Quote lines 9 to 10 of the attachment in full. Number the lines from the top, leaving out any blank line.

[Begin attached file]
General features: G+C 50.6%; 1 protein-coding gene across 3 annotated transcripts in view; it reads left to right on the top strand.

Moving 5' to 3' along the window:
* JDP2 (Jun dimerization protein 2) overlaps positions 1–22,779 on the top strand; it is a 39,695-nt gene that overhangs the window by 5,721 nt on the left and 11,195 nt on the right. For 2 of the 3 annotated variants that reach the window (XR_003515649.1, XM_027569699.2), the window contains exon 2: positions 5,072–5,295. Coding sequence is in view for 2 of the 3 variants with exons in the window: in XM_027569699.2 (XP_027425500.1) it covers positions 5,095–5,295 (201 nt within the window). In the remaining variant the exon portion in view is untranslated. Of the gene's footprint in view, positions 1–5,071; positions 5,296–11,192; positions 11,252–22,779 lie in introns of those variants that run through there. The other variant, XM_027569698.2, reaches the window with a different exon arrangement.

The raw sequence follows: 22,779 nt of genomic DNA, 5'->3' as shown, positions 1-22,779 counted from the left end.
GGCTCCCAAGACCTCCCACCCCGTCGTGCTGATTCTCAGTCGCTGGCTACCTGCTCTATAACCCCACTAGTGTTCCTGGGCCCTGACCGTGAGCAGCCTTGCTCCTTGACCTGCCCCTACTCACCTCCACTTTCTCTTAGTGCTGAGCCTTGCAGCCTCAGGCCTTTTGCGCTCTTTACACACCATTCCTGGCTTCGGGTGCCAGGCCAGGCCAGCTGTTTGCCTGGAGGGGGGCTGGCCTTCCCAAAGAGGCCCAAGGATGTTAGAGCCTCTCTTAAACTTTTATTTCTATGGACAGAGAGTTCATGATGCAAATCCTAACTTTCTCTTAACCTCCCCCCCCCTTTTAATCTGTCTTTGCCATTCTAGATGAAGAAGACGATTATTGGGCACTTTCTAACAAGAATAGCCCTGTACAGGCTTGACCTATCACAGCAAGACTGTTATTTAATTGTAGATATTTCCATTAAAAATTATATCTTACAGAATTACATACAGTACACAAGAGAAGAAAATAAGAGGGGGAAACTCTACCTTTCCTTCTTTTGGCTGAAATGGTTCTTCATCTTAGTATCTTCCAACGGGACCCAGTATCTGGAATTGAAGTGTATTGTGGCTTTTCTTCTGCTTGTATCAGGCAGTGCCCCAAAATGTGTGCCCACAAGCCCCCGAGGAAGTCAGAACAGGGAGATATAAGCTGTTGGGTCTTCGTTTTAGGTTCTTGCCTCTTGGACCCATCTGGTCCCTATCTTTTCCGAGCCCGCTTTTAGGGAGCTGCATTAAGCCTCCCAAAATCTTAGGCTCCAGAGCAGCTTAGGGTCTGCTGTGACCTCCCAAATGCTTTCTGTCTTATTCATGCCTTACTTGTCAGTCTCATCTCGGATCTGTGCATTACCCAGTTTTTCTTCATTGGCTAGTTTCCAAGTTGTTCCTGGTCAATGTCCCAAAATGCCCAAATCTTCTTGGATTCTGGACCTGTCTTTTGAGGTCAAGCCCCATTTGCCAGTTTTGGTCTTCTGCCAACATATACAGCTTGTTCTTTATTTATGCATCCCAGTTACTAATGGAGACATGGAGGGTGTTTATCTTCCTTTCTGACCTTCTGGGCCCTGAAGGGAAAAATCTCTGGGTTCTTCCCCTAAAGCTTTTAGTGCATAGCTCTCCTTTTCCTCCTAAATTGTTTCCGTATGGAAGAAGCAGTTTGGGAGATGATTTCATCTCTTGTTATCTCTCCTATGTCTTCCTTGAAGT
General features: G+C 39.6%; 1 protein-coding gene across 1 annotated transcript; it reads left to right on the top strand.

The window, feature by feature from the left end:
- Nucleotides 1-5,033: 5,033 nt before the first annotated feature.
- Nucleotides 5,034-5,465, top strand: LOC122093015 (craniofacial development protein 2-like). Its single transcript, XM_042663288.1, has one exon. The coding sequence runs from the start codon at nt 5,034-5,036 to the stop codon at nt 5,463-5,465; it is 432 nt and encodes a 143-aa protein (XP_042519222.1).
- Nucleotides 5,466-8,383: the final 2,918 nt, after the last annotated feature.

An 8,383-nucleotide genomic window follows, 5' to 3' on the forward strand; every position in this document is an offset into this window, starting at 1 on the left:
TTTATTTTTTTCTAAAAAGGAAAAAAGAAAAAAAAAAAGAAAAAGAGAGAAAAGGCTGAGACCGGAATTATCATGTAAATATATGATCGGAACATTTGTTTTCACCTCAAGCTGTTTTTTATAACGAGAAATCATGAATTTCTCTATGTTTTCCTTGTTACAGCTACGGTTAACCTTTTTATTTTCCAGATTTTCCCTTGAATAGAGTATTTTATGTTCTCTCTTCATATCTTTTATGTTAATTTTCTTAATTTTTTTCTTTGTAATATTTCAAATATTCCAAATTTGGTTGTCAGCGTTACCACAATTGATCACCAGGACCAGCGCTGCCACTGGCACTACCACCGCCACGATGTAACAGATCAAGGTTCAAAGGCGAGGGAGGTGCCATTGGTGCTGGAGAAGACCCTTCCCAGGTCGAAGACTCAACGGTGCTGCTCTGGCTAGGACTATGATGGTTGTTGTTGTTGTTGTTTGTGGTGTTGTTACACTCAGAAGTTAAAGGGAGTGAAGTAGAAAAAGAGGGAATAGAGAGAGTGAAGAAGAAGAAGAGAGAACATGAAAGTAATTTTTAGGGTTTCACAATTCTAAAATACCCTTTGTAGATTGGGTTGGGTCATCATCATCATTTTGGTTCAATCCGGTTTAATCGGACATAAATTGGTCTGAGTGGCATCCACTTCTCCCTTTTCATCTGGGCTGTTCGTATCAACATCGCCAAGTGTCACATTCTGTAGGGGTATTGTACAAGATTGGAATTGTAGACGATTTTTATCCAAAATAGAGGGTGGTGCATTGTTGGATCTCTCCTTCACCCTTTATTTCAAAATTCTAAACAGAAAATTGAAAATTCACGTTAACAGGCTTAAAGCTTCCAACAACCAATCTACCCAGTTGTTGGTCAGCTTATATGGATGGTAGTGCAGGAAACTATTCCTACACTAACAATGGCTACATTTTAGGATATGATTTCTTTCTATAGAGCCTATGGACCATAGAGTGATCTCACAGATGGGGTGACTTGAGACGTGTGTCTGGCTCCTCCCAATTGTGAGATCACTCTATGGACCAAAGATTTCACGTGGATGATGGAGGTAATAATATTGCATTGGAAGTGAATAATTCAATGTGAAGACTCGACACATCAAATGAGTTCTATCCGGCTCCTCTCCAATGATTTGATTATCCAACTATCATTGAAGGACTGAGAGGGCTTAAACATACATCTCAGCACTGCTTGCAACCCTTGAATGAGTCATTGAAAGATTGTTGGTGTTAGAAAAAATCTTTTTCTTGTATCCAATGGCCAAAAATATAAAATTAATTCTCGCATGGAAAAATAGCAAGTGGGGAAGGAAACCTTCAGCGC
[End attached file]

- Nucleotides 5,034-5,465, top strand: LOC122093015 (craniofacial development protein 2-like). Its single transcript, XM_042663288.1, has one exon. The coding sequence runs from the start codon at nt 5,034-5,036 to the stop codon at nt 5,463-5,465; it is 432 nt and encodes a 143-aa protein (XP_042519222.1).
- Nucleotides 5,466-8,383: the final 2,918 nt, after the last annotated feature.